As a part of the A-Z Photographic Glossary of Biological Terms challenge, today it is Y for Yolk as illustrated by this frogspawn from a Vaillant’s frog (Lithobates vaillanti), a frog species found from Mexico through Belize and down to Panama.
We tend to think of an egg yolk as the yellow centre of chickens eggs, but one can be found in the eggs of all birds and most reptiles and insects, where the yolk takes the form of a special storage organ constructed in the reproductive tract of the mother. In many other animals, especially very small species such as some fishes and invertebrates, the yolk material is not in a special organ, but inside the ovum.
Yolks, being mainly stored food, tend to be very concentrated, and in particular tend to be rich in nutrients such as vitamins, minerals, lipids and proteins. The proteins function partly as food in their own right, and partly in controlling the storage and supply of the other nutrients. For example, in some species the amount of yolk in an egg cell affects the developmental processes that follow fertilization. Yolk is not living cell material like protoplasm, but largely passive material.
In frogs, the egg is composed of a series of jellylike layers that protect the developing embryo from desiccation, pathogens and, to a limited extent, predators. Surrounding the embryo is a structure called the vitelline membrane. Oxygen and carbon dioxide diffuse passively through this structure, enabling the developing frog to breathe; because of the lack of an outer shell, the egg must be deposited in the water or a very damp location to prevent drying out.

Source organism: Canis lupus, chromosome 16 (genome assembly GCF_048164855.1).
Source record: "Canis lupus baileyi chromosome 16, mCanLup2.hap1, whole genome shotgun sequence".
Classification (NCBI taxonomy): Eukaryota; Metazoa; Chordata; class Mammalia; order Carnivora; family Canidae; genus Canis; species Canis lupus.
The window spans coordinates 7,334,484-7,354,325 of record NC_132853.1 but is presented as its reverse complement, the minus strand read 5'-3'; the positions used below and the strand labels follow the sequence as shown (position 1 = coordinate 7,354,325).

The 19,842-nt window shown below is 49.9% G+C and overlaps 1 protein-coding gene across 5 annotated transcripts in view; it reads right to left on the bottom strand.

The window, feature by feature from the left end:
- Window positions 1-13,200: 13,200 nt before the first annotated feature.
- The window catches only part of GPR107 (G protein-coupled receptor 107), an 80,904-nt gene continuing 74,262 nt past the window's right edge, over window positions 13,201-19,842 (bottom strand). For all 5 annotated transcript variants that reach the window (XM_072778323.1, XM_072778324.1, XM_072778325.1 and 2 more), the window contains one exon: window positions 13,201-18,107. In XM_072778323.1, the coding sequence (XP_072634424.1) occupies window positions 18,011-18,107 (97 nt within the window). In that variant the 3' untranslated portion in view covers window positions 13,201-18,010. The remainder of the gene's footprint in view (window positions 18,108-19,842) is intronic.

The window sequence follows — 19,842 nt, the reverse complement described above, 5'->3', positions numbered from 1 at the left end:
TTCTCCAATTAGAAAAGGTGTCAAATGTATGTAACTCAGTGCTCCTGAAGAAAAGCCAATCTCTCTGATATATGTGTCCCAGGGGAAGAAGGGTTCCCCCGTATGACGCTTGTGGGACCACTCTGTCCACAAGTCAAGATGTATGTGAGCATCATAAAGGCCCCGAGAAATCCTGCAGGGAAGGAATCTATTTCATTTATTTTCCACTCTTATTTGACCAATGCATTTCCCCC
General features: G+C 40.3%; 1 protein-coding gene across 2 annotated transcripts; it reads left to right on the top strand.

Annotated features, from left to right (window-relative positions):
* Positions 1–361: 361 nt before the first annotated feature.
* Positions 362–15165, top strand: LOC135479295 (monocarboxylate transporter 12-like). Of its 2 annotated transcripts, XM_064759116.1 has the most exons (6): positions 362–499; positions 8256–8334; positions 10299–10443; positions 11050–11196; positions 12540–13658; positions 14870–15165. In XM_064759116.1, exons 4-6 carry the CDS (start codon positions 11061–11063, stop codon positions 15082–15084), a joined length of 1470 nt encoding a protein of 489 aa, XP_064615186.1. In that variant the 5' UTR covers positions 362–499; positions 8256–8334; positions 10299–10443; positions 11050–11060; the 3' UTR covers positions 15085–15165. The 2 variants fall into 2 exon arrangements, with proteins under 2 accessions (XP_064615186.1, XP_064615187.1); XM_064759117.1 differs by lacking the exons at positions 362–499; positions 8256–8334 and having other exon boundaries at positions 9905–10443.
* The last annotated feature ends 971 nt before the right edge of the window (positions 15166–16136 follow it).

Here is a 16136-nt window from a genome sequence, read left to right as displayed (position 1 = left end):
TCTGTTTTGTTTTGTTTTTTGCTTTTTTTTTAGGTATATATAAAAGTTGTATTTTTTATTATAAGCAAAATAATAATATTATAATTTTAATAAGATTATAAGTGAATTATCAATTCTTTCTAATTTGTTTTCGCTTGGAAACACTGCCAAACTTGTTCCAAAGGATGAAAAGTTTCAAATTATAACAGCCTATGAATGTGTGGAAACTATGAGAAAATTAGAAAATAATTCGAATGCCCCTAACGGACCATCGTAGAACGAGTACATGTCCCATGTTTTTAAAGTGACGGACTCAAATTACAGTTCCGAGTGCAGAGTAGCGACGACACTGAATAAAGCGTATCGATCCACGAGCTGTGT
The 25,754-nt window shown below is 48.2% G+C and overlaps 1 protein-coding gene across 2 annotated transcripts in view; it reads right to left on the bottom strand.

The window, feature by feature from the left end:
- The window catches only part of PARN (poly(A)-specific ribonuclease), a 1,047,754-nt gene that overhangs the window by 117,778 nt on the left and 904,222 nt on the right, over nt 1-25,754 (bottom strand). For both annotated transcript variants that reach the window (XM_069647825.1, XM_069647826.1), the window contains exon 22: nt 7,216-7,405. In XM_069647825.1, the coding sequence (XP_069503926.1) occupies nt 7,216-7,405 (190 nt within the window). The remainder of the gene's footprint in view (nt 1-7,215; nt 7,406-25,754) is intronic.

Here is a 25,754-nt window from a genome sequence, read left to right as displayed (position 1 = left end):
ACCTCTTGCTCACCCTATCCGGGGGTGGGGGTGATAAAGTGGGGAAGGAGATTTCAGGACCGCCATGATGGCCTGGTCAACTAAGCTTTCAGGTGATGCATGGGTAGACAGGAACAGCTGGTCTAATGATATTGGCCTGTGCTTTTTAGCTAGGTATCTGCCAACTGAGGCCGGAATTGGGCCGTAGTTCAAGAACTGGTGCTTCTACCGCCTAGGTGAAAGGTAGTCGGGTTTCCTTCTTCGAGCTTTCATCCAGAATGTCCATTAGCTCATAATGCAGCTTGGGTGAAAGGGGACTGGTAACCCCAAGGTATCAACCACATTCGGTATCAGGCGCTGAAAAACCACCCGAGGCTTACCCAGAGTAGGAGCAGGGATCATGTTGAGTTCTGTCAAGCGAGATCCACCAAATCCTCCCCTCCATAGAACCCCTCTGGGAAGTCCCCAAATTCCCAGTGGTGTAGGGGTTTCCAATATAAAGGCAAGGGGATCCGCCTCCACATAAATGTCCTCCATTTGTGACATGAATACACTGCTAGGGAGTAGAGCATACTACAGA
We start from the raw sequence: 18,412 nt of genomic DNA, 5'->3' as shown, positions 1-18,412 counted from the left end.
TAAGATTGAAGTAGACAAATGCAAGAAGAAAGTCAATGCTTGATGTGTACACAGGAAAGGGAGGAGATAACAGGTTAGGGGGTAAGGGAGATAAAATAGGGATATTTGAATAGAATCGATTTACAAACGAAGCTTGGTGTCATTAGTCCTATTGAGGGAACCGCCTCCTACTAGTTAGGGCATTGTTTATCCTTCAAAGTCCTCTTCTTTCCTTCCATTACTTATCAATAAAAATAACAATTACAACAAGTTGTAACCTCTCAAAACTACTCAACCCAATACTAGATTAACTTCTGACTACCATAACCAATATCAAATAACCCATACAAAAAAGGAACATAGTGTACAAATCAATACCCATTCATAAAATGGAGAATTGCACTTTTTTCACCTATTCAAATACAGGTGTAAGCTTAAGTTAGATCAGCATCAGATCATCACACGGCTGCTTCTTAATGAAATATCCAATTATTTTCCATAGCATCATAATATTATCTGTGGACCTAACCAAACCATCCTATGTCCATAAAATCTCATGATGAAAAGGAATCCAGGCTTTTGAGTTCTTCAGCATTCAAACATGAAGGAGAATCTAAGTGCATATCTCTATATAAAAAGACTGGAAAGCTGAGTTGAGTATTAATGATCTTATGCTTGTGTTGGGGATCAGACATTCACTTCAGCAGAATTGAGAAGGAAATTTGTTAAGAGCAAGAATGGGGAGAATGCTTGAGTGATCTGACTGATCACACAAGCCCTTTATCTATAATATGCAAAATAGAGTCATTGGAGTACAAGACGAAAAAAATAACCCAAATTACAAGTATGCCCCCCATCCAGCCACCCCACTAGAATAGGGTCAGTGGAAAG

Frogs lay so many eggs because most, as in the Vaillant’s Frog, do not look after their young and so most will not survive to adulthood. From the several thousand eggs that one female lays, only around five (two tenths of one percent!) will become adult frogs. The rest of the eggs or tadpoles will be eaten by birds, fish, newts, water beetles, dragonflies or simply dry up before hatching.
In the photo above, the black dot is devoid of yolk but rich in cytoplasm and has the nucleus- this is known as the animal pole. Below, the unseen hemisphere of the egg contains the yolk which lacks pigment and is known as the vegetal pole. At the equatorial circumference will be found the place at which the male sperm will penetrate the egg, called the receptive cone. Once fertilized, each tadpole embryo will first eat the jelly that is around it until it is ready to hatch and shortly after hatching, the tadpole will then feed on the remaining yolk to get the nutritious start the tadpole will need prior to metamorphosis into adulthood.